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Thursday, 25 November 1999
Page: 12772


Mr BAIRD (11:26 AM) —It is my pleasure to rise today to speak on the issue of unemployment in my electorate. I am very pleased to say that the Cook electorate has one of the lowest levels of unemployment in the country. In the statistics that have been provided, the latest census ranks electorates in terms of employment levels in 1996. The electorate of Cook had the eighth lowest figure for the whole of Australia.

Since that time, the unemployment levels have continued to decrease. The unemployment figure in 1996 in the electorate of Cook was 4.5 per cent. Since that time, the figures that we have available for the Sutherland Shire, which includes my electorate, indicate that unemployment has reduced to 4.1 per cent in June 1997 and, in 1998, to 3.1 per cent. The latest figures that we have available for September 1999 are 2.6 per cent.

That is a great credit on several levels. The great people in the electorate of Cook have shown their hard work and dedication. Their work ethic is strong and vibrant in the electorate and so is their dedication. It is about responding to the opportunities created by the coalition government. There is no doubt that this government has created many new jobs. The government's primary approach to job creation is through sustained economic growth. It is generally accepted that, without such a long-term sustainable improvement in employment, this would not be possible.

Since the government came to office in March 1996, there have been 574,000 jobs created in Australia. To put that in perspective, in the last six years of the previous government, there were 396,000 jobs created. There are now a record 8.878 million Australians in work.

In trend terms, the current unemployment rate is 7.1 per cent equalling the lowest rate since July 1990. Obviously, there are many factors that come into this. It is not by one factor alone; it is by the government's sustained reforms of our economy. In terms of economic management, over the last several budgets, the government has brought us into a sustained period of surplus budgets. This is in contrast to the last two years of Labor government when we had $24 billion in deficit budgets. That creates a lot of confidence in the economy. The measures of surplus budgets, low inflation, a low interest rate environment and structural changes to improve the economic efficiency in the labour market and the economy are all very significant.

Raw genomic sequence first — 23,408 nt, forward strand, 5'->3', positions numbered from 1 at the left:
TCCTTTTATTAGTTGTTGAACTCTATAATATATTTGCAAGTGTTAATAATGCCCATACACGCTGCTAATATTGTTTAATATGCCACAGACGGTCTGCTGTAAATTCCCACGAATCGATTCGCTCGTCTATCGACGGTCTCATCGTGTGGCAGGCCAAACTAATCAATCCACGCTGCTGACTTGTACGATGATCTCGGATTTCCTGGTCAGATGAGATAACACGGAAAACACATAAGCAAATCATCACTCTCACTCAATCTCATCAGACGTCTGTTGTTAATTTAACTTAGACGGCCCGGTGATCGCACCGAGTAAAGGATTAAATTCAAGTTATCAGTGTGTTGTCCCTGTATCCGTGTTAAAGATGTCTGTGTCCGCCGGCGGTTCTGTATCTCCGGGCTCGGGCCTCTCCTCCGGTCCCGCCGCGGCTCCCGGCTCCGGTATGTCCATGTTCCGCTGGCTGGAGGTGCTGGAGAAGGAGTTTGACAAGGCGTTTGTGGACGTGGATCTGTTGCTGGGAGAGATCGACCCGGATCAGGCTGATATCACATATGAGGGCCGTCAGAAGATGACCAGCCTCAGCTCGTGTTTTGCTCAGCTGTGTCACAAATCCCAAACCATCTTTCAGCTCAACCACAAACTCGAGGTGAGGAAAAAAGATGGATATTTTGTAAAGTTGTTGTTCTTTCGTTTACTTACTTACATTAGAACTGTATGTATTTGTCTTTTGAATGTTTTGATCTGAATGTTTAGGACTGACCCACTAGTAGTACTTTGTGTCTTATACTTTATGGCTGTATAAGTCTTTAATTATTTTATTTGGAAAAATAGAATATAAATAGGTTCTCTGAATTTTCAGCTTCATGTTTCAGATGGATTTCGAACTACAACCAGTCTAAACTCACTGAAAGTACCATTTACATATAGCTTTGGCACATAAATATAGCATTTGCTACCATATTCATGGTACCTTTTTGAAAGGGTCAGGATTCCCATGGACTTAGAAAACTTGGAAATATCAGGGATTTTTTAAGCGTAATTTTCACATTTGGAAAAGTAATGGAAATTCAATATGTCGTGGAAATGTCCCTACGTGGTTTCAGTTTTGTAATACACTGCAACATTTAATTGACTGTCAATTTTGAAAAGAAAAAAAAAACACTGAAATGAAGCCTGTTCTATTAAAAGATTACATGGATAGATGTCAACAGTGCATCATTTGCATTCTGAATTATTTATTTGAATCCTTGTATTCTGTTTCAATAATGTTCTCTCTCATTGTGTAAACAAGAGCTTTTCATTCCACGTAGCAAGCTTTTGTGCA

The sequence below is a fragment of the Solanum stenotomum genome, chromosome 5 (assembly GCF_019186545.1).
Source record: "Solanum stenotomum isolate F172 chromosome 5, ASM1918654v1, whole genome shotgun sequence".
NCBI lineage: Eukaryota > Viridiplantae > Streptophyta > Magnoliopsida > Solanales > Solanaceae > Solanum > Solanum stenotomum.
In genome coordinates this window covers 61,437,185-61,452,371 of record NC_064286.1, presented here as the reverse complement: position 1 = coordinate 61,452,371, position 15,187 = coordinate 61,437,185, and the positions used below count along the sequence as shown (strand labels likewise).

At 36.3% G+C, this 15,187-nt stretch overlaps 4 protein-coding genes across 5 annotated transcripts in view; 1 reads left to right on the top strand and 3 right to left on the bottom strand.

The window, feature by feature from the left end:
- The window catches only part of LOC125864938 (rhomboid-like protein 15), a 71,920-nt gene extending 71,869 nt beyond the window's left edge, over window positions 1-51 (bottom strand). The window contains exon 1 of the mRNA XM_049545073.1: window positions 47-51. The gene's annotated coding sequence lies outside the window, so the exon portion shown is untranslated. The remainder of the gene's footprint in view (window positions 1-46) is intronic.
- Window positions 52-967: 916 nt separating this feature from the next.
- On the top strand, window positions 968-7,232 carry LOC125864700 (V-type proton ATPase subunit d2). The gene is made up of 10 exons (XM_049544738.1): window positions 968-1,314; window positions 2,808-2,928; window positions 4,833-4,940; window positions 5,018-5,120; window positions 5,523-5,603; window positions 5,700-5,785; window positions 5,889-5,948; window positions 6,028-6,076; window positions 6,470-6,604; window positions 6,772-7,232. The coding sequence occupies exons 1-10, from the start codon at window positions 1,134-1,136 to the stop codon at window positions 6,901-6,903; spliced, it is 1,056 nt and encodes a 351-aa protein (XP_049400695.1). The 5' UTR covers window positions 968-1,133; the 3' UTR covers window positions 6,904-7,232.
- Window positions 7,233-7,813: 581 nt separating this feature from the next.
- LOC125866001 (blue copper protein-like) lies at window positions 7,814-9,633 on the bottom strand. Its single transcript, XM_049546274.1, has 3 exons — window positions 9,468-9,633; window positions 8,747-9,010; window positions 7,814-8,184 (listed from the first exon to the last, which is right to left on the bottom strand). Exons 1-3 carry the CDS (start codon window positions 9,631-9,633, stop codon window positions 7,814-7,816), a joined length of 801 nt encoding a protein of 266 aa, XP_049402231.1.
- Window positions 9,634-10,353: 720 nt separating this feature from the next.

The employment reforms themselves are very significant. The coalition has moved for the retention of junior wage rates, which will do much to provide young Australians with a chance to obtain their first job. This will play a very significant part. If it had not been enacted, it would have had an impact on the jobs for 300,000 young people. Unfair dismissal legislation which changes the requirements in relation to unfair dismissals has been important. Much of the reform has been blocked by the opposition but the changes that have been made have been significant.

The Job Network we established last year is proving to be a very effective system in helping people to gain work, particularly those who are most disadvantaged in the labour market. Job Network has clearly outperformed the old CES. In its first 16 months of operation, Job Network, through intensive assistance, placed more than 126,000 of the most disadvantaged job seekers in real jobs. That is an improvement of 50 per cent on the old case management approach, and that is very significant. The Work for the Dole scheme has received enormous support throughout Australia, and the recent announcement in terms of indigenous employment policy is significant for our indigenous population.

It is my pleasure to say how proud I am that the unemployment figures in the electorate of Cook continue to go down and that we are in the forefront of the nation as a high employment area and electorate. (Time expired)